I've always liked to drink and being drunk. A bottle of red is the only thing that relaxes me. alcohol as a social crutch

I think about alcohol all the time, throughout the day
your preoccupation with the idea of it means other things are suffering

I've always been known as a big drinker.
It shouldn't be something ideally that features in people's descriptions of you

However, if i'm having a social drink, I'll probably get sloshed - closing time/everyone gone home is the only thing to make me stop.
inability to stop after one/two... classic sign

I envy people who can have a couple of glasses and feel satisfied with that.
wishing you could stop after one/two.. you are aware you have a problem with that

A few years ago I woke up with yellow tinges in my eyes, which are still there, after yet another binge
it's starting to affect your liver... be worth getting some tests done at this stage

However, in my twenties I've drink myself into oblivion on a very regular basis.
binge drinking is the classic sign of a problem drinker.. usually starts when the drinker is young so a hard habit to break out of. Oblivion is not a good place to be, especially when potentially alone and vulnerable

I'm not trying to make you feel worse, because you've taken a step by recognising it. How about trying to fill your evenings with other stuff like exercise, a hobby etc to replace the wine? Maybe head to your GP and get a good all-round checkup and some vitamins? AA?

Wuldric Mon 06-May-13 22:49:48

I do not think you have a problem with alcohol now - not in the slightest. Your consumption levels are near-normal. Any liver function test you might have would come back as normal. So let's not exaggerate here. You are not drinking 2 or 3 bottles a day, suffering from hand tremors, drinking in the morning, concealing empties, turning to spirits (neat). You are not there.

But you know that alcohol is like a big long shallow slide. The only way is down, and cravings indicate that you've already pushed off the top.

At this juncture, neither AA nor your GP would take you very seriously, I'm afraid. That is a function of the way those two organisations operate. But I am going to suggest something to you. No more alcohol over the summer. Not one drink until 21 September. Concentrate on getting your 5-a-day and mix some smoothies because they count as 2. Go and get some exercise, endorphins will give you a bigger and healthier buzz.

Helltotheno Mon 06-May-13 22:58:35

At this juncture, neither AA nor your GP would take you very seriously

You are absolutely wrong there about AA... as far as I'm aware, the criterion for attending AA meetings is not a craving for methylated spirits. Like I said, there are many different manifestations of problems with alcohol, and there are many red flags here that indicate the OP has a pretty longstanding problem with alcohol. Unless you think drinking yourself into oblivion on a regular basis is the standard way alcohol should be treated.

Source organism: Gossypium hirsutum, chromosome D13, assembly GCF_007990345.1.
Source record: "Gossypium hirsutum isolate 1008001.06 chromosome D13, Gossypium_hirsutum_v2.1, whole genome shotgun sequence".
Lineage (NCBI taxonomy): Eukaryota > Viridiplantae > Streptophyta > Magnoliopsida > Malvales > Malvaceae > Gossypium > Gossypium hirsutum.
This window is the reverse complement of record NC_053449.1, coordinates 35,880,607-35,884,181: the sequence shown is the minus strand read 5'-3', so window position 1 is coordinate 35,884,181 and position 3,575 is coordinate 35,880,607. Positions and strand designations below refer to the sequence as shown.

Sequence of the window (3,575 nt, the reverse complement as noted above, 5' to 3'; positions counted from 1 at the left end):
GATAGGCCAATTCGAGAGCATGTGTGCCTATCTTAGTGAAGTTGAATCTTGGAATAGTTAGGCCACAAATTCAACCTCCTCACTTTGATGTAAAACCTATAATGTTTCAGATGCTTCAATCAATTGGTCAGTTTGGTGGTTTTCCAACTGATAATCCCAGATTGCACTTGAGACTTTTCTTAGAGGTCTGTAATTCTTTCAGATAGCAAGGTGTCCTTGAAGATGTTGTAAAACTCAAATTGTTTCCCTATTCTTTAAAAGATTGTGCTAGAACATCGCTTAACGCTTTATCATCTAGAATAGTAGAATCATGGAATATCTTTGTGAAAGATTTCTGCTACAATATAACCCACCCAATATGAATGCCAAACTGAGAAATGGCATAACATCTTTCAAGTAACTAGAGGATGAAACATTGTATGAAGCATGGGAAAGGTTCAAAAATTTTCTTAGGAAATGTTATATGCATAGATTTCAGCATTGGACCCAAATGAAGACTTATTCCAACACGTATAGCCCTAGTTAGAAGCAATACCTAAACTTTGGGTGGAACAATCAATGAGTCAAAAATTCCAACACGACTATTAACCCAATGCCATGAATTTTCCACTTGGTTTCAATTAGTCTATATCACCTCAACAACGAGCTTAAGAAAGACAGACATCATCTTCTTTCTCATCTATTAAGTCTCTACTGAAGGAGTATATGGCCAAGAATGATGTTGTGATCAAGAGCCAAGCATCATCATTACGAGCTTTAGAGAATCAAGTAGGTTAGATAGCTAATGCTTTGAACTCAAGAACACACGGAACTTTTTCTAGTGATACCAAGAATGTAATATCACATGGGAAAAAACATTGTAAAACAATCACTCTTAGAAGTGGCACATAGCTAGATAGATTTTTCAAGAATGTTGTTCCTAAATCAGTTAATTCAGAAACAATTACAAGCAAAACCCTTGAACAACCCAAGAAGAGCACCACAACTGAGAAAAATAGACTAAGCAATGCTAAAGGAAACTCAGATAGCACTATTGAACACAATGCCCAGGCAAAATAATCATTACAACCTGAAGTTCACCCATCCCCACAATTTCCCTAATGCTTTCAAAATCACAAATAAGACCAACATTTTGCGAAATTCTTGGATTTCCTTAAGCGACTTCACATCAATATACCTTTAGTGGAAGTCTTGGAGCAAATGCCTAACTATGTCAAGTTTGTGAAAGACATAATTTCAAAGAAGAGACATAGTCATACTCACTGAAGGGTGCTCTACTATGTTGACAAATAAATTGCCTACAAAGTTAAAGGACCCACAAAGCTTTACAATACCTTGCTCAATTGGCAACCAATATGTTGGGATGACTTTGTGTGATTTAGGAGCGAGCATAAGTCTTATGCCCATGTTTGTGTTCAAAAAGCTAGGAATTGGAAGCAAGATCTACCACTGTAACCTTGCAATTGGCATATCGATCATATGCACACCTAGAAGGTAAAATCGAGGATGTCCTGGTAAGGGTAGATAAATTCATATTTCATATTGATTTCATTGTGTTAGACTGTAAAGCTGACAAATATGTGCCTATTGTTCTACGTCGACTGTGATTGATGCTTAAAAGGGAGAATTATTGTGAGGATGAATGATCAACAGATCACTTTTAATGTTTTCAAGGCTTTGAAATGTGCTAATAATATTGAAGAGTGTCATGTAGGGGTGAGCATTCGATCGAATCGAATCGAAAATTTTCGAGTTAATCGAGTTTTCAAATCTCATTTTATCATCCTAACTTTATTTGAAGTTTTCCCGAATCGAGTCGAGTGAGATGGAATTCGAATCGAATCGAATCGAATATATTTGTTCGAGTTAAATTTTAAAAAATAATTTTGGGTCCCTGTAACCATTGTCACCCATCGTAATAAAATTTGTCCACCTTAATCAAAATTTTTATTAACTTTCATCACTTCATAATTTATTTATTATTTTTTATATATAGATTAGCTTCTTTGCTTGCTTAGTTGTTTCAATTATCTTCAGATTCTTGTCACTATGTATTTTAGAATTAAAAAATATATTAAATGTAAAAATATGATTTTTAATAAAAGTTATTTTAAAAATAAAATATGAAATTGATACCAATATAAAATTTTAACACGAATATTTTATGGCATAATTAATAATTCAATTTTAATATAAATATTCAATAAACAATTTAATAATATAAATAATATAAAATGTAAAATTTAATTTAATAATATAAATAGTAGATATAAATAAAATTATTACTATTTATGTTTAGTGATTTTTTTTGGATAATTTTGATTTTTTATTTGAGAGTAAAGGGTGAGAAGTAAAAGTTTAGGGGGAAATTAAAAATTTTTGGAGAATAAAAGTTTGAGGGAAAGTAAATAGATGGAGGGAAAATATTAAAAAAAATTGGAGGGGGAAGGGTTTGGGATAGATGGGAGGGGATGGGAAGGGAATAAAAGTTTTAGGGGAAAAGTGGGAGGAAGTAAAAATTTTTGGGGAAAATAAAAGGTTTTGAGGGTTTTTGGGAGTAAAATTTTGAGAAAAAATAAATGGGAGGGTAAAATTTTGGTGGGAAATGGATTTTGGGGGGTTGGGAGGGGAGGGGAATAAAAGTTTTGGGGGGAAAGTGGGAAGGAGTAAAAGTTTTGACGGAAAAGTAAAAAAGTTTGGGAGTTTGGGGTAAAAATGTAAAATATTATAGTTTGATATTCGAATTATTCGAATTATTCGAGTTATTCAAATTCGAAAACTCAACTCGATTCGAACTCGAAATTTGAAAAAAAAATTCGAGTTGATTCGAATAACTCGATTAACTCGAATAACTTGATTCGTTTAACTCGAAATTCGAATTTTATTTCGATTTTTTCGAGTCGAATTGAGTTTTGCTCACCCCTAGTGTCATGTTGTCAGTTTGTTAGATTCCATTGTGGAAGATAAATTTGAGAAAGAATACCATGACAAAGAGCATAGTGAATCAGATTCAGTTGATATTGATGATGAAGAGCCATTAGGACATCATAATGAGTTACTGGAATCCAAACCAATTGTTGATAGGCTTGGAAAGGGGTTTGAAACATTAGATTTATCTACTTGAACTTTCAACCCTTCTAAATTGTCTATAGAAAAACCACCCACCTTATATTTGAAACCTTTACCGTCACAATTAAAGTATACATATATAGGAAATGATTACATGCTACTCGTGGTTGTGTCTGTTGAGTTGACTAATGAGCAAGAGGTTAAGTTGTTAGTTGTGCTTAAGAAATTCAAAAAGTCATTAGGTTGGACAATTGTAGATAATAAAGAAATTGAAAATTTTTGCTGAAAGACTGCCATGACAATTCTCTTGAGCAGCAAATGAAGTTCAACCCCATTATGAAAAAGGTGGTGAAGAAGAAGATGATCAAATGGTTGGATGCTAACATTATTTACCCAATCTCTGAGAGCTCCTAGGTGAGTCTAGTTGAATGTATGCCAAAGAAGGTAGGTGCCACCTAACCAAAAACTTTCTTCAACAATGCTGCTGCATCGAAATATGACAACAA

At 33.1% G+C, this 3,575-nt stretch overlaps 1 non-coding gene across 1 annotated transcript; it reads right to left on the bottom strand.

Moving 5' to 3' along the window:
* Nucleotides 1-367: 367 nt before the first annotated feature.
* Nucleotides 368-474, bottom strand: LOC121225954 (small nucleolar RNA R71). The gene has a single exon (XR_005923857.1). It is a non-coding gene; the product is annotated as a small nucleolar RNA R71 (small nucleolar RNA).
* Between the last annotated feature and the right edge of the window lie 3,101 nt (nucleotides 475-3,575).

Also, are you a doctor?

BoreOfWhabylon Mon 06-May-13 22:59:20

Your GP will take your yellow-tinged eyes seriously - please make an appointment asap, even if the yellow disappears after a few 'dry' days. Your liver function needs checking.

BinksToEnlightenment Mon 06-May-13 23:02:21

I don't think an inability to stop after one or two is a sign of anything. I can't stop after one or two and neither can anyone I know. The old 'we'll just go for one drink' nonsense.

OP, I don't think it sounds like the drink is the problem. It's the pedestal you've put it on. You aren't drinking excessively. But it does need to be less important to you.

Wuldric Mon 06-May-13 23:02:33

I am not a doctor. But I am an alcoholic and have much experience both of AA and GPs attitudes and to accessing help from the services.

lookingfoxy Mon 06-May-13 23:04:44

I could be the op as well, I could happily drink everyday but managed to cut myself down to a bottle of wine spread over 2 nights. I'm pregnant just now so haven't had anything for 8 months. Its definitely an unhealthy way to think about it and crave it so much though, I don't know what the solution is either.

Helltotheno Mon 06-May-13 23:10:09

I know plenty of people who attend AA and started attending for drinking habits that were more minor than the OP's. It's also about what you feel yourself about your attitude to alcohol... they're not there at the door turning you away because you're not 'alcoholic' enough.
But you're entitled to your opinion. I think the OP has a drink problem; you don't. Either way, it doesn't preclude her doing something about it.
Can I just repeat: you don't have to be drinking excessively or continually to have a drink problem.

Also, the OP can go to her GP and get as many tests as she likes, including a liver function test. That's what the GP is there for.

BoreOfWhabylon Mon 06-May-13 23:17:16
Wuldric Mon 06-May-13 23:23:00

You really do not know what you are talking about. Have you ever tried to access help for alcohol problems from a GP? They would first ask you about consumption levels. The consumption levels here are ridiculously low. They will give you a liver function test. At these levels, the liver function test is guaranteed to come back normal. If you push very very hard, you might get referred to a dependency unit. Most GPs will tell you that they are not equipped to deal with alcohol issues. In fact I doubt the referral would be forthcoming at these consumption levels.

I can tell you what happens at dependency units if you like. It isn't very helpful, since these units also deal with people mainlining heroin. A minor interest in alcohol (and trust me, given their frames of reference, this is a very minor interest in alcohol) is not going to be their major priority. You will be entitled to 2 sessions or so with a nurse who will counsel you on avoiding alcohol, and a prescription will be available for a drug that makes you allergic to alcohol. They will also suggest some vitamin b. Jolly good. You will get as much benefit from that as you would a trip to your local pharmacist to buy vitamin b tablets.